I will keep this short; in order not to rant too much.
The sole purpose of this post is express my disappointment in things Jamaican.
Politicians who do what they decide they want to do - irrespective of the will of the people, irrespective of the damage and chaos that their actions will cause; irrespective of the generational hurdles that they are putting up for the nation's children (their kids are insulated) - is not what we are sold as people who elect "representatives" to advocate for our collective best interest.
There is no transparency in this Constitutional Monarchy that Jamaica resides in.
Are Jamaicans fully aware of the holdings, affiliations and (business) interests of their elected politicians?
Are Jamaicans fully confident that their leaders are doing what is right for them and not what is right for their own concerns?
Where is the accountability necessary to ensure that "elected service" is exactly that? Service to the people.
Has it all been tainted?
The Root Of It All - Corruption
I know you have heard this sankey before - over and over again - beaten to death - to the point where it does not phase you, it does not register, and everyone assumes that it is a part of life.
It is should never be a "natural" part of anything.
It is a bastardization of the system that the Jamaican public is sold as democratic.
Corruption is formally defined as "the use of public office for private gain".
I am not just talking about your grand-daddy's corruption here.
A bribe here or there to clear a barrel from the wharf.
A likkle pocket money to make some government process go faster or smoother.
All of these are well-understood and rightly identified as corrupt activities.
I am talking about more damaging and long-lasting acts.
Things like creating financial avenues that "seemingly" addressing public problems, while profiting from it in the back-end.
Things like manipulating financial markets, misinforming the Jamaican people and ensuring that your actions lead to profits for you and yours.
I am talking about systemic games that hurt millions of people for very long periods of time, but that are not illuminated and visible to the public (till the worse happens).
Can anyone in public office in Jamaica honestly and publicly say that you are not corrupt (by the generally accepted definition above)?
Everyone is at fault.
The Jamaican Media
The media is supposed to be one of the first countermeasures in our system - holding public officials, who have been entrusted with the keys to the country, accountable.
Where is the media on matters that are important to the present and future?
Where is the Jamaican media when it comes to investigative journalism?
Where is the media when it comes to being the objective arbiters of truth and what is good and right for Jamaicans?
Where is the media when it comes to representing the common youth and ensuring that their future will be better?
Unless you like sensational, surface-level discussions about the inconsequential.
Where is the media when it comes to shining a light on corruption and ensuring that Jamaica lives up to its promise?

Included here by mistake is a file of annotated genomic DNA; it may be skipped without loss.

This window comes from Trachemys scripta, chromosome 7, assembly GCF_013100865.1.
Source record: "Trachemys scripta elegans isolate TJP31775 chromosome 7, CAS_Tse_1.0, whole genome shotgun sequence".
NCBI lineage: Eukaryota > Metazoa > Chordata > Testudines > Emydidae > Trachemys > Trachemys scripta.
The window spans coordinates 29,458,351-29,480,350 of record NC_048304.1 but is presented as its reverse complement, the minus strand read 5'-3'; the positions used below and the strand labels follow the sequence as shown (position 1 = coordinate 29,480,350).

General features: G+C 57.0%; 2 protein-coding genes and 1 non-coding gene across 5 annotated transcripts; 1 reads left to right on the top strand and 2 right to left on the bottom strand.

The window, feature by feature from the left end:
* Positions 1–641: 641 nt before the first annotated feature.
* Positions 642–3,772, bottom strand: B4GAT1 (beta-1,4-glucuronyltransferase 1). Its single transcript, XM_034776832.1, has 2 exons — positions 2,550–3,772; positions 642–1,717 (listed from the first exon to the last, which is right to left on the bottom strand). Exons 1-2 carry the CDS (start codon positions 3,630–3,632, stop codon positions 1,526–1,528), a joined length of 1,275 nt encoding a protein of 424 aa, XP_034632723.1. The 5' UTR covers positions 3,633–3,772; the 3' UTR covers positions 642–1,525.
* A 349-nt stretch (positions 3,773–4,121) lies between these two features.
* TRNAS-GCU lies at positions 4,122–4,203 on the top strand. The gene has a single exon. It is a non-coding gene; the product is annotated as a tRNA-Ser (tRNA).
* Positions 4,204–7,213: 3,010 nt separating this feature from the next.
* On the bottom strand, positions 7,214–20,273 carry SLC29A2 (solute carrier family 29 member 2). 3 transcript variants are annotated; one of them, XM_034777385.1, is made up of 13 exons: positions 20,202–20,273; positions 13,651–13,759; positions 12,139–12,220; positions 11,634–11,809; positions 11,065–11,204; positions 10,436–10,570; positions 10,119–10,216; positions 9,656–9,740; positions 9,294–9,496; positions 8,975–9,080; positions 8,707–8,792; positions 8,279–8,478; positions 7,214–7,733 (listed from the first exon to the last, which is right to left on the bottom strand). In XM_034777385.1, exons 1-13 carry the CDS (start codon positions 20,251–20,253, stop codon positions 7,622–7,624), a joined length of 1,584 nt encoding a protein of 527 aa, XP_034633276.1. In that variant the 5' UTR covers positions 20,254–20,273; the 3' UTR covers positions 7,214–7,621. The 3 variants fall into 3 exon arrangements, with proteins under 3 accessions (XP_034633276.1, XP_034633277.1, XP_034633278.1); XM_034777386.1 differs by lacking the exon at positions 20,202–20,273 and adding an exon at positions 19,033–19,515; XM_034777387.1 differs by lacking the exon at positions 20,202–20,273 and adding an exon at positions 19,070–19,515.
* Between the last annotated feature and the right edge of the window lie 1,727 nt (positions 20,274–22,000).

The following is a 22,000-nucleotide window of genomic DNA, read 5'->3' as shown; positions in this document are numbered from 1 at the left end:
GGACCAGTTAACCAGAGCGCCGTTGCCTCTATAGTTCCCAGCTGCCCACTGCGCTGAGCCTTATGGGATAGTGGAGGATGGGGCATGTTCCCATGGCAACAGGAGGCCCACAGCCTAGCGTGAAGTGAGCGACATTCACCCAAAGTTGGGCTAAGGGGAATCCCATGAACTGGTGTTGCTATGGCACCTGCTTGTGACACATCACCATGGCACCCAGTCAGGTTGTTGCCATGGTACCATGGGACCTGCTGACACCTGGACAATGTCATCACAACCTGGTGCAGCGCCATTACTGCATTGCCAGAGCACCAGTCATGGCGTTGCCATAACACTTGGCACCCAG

When did journalism die in Jamaica?
When did the media give over its power to the elites and become their lapdogs?
When did this critical check-and-balance in the Jamaica governance process become ineffective?
Irregardless of the answers, it is time for a resurgence.
Time for the media to start fulfilling their extremely important mission.
However, there are a lot of parties involved; not just the media.
The Jamaican People
Light bills are now taxed.
The Road Traffic Act is in full effect.
National Housing Trust !!!!!!
The Cybercrime Act of 2015 seeks to make all Jamaicans potential criminals for just interacting and expressing themselves online.
The wholesale privatization of public Jamaica assets continues full steam ahead.
The Jamaican government still prioritizes international loan debt servicing over the needs and growth of its people and the local economy.
And what has been the reaction of the public?
A few rumblings here today. A few rumblings there tomorrow. Nothing after a week. Back to normal and their voice counts for nothing.
A horrible example of representational politics if I ever saw one.
The "Noise. Noise. Block Road" strategy has been "best in breed" practice in Jamaica since time immemorial.
It has also been wholly useless and ineffective for just as long.
How about the people trying different techniques to hold government and media accountable?
What about hitting them where it hurts?
What about investigating the behind-the-scenes deals that are really driving these initiatives?
What about naming and shaming the people involved?
What about finding the by-laws and statutes that can empower you to call people (representatives or other) on their bullshit?
What about real "grassroot organization" to educate, uplift and empower voters to be accountability barometers for the people they elect?
What about trying something different, something new, something unexpected, that the people who have the public trust would never expect?